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FAA proposes new safety rules for emergency medical helicopter industry

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Washington Post Staff Writers
Thursday, October 7, 2010; 6:57 PM

The Federal Aviation Administration on Thursday proposed requiring new onboard safety equipment and training for the $2.5 billion emergency medical helicopter industry but stopped short of endorsing a broader set of recommendations advocated for several years by the National Transportation Safety Board.

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The FAA plan would require terrain warning systems, operation control centers for larger companies, pre-flight risk analysis, particularly for weather, and stricter flight rules whenever medical crew members - not just patients - are onboard.

The FAA did not require the use of night-vision goggles or an autopilot to help relieve pilots' workloads during difficult flights. Both were among the long-standing safety additions advocated by the NTSB, which can make recommendations but must rely on other agencies to fix problems it uncovers during accident investigations.

Nearly 850 medical helicopters operated by 74 air ambulance companies fly in the United States, according to the FAA. Once associated chiefly with hospital-based programs, the industry is now dominated by private firms, some with fleets as large as regional carriers, a Washington Post investigation found last year.

But unlike commercial carriers, medical helicopters have been permitted to fly without safety features such as terrain-warning systems or autopilot. The medical aircraft also fly at lower altitudes that routinely put them outside the guidance of air traffic controllers.

The proposed FAA rules come as the industry is experiencing a spike in helicopter deaths. Sixteen crew members have been killed this year in accidents, an increase that recalls 2008, when a midair collision of medevacs helped drive the death toll to an all-time high of 28 crew members and patients.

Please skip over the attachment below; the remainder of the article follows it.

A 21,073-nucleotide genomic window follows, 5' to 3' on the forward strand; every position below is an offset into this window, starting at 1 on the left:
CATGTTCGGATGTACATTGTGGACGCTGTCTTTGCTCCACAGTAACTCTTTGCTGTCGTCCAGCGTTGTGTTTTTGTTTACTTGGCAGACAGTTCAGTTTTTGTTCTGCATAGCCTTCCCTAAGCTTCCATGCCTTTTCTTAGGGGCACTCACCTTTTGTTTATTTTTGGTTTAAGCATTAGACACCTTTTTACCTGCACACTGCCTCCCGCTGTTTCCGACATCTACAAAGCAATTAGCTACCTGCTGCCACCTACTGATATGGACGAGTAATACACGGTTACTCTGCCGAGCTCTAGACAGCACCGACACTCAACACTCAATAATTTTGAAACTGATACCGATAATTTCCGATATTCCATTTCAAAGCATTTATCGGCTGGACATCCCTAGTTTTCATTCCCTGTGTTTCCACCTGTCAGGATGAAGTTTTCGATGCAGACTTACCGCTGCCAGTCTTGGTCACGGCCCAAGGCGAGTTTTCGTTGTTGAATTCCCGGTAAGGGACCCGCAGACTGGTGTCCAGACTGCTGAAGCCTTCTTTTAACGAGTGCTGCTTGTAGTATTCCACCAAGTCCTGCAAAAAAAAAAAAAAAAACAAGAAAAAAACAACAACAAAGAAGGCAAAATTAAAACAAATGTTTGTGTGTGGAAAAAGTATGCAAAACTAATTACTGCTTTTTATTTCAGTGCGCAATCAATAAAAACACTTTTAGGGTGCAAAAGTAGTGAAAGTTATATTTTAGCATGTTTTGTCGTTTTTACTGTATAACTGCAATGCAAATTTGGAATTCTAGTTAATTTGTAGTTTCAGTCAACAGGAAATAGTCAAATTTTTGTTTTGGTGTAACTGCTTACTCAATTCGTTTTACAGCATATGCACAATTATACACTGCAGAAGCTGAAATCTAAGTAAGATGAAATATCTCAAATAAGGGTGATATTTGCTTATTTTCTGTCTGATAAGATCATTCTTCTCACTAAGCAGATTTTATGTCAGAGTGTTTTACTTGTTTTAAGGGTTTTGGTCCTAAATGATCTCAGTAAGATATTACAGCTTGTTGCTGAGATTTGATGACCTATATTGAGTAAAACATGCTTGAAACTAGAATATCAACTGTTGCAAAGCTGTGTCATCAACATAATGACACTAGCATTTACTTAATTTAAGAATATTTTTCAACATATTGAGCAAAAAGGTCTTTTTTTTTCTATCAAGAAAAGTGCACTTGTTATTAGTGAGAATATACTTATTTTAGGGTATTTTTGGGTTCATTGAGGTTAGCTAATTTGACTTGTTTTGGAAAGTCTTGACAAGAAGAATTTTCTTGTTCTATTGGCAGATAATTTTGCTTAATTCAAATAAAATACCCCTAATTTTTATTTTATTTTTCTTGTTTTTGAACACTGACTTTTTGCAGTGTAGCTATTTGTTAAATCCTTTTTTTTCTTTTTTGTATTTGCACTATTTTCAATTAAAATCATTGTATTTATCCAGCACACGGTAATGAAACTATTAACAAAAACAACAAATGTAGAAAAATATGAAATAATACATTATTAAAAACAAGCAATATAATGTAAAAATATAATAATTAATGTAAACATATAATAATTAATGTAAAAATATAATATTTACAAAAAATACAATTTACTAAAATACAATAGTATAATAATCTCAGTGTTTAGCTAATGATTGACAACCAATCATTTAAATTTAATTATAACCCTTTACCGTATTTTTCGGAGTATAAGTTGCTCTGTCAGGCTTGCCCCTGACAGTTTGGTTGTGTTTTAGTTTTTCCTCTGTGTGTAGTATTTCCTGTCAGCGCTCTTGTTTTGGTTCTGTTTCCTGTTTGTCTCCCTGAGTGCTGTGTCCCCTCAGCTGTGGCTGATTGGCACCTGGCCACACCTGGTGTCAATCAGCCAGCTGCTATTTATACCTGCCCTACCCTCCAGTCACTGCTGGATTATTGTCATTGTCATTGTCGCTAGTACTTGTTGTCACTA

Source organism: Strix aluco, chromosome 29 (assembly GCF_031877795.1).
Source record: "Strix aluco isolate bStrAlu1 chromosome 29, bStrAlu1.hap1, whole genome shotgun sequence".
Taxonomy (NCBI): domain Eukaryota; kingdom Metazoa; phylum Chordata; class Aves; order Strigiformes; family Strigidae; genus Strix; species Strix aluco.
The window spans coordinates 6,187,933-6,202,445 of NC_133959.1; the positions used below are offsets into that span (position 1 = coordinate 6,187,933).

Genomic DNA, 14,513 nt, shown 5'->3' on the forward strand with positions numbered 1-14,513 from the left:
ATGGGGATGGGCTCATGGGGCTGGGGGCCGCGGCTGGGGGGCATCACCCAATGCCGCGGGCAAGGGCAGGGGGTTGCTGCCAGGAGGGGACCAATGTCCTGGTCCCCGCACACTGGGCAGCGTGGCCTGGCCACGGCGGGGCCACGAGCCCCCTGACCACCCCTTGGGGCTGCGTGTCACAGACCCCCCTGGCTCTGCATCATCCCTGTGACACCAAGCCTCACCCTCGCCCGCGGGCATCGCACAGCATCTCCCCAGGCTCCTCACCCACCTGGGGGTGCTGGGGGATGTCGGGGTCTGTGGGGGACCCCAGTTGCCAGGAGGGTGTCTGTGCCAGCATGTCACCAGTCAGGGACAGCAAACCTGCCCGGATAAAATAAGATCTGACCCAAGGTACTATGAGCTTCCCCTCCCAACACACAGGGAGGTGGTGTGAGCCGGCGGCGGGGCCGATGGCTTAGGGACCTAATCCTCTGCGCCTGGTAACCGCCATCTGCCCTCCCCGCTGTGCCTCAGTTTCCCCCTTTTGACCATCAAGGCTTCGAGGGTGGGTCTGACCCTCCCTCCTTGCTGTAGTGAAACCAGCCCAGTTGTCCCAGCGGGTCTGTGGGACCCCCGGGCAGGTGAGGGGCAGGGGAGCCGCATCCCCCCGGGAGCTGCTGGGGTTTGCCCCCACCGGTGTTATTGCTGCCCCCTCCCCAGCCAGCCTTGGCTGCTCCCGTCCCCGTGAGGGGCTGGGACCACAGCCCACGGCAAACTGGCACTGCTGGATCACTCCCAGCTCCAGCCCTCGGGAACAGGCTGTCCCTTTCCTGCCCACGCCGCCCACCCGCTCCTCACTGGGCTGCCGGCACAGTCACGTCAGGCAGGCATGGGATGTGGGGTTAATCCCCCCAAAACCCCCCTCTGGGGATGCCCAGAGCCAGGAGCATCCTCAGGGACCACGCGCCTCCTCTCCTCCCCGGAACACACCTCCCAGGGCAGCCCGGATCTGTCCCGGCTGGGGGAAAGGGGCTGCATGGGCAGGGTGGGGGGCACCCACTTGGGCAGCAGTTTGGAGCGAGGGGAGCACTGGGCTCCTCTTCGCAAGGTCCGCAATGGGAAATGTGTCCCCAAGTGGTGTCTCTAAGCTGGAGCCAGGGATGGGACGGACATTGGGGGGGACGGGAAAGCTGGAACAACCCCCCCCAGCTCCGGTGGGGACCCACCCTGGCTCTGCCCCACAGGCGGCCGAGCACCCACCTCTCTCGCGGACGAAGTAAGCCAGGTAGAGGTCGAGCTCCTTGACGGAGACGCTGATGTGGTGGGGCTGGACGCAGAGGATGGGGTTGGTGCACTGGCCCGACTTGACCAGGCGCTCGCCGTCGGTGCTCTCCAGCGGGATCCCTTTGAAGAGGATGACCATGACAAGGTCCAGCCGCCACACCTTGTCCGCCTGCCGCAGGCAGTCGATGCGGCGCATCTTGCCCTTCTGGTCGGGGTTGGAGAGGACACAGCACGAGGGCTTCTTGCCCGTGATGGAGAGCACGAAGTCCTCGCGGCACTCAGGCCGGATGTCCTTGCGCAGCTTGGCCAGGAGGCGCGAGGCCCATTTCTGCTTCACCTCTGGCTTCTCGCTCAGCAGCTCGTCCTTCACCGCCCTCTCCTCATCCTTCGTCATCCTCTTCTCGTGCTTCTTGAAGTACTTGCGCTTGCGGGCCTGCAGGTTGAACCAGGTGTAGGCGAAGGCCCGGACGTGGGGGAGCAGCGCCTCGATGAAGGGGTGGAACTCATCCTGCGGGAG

The FAA proposal is subject to 90 days of public comment, and officials could take at least a year to write final rules. It could take even longer to adopt and implement them.

The FAA proposal also provides for enhanced procedures for flying in challenging weather, at night and in remote landing areas.

"We can prevent accidents by preparing pilots and equipping helicopters for all of the unique flying conditions they encounter," said FAA Administrator Randy Babbitt, who called the proposal "significant." It is time, he said, "to take steps towards mandating these major safety improvements."

The proposed rules do not cover public operations such as the Maryland State Police helicopter fleet, unless those agencies have agreed to abide by them through an FAA certification process.

A spokeswoman for the Maryland State Police, which suffered a crash that killed three crew members and one teenage patient in 2008, said the department is pursuing its certification and will have added safety equipment when it replaces its aging helicopters. In the meantime, crews voluntarily comply with many of the proposed rules, spokeswoman Elena Russo said.

The NTSB declined to comment on the proposed rules while the board reviewed the FAA announcement, spokesman Keith Holloway said.

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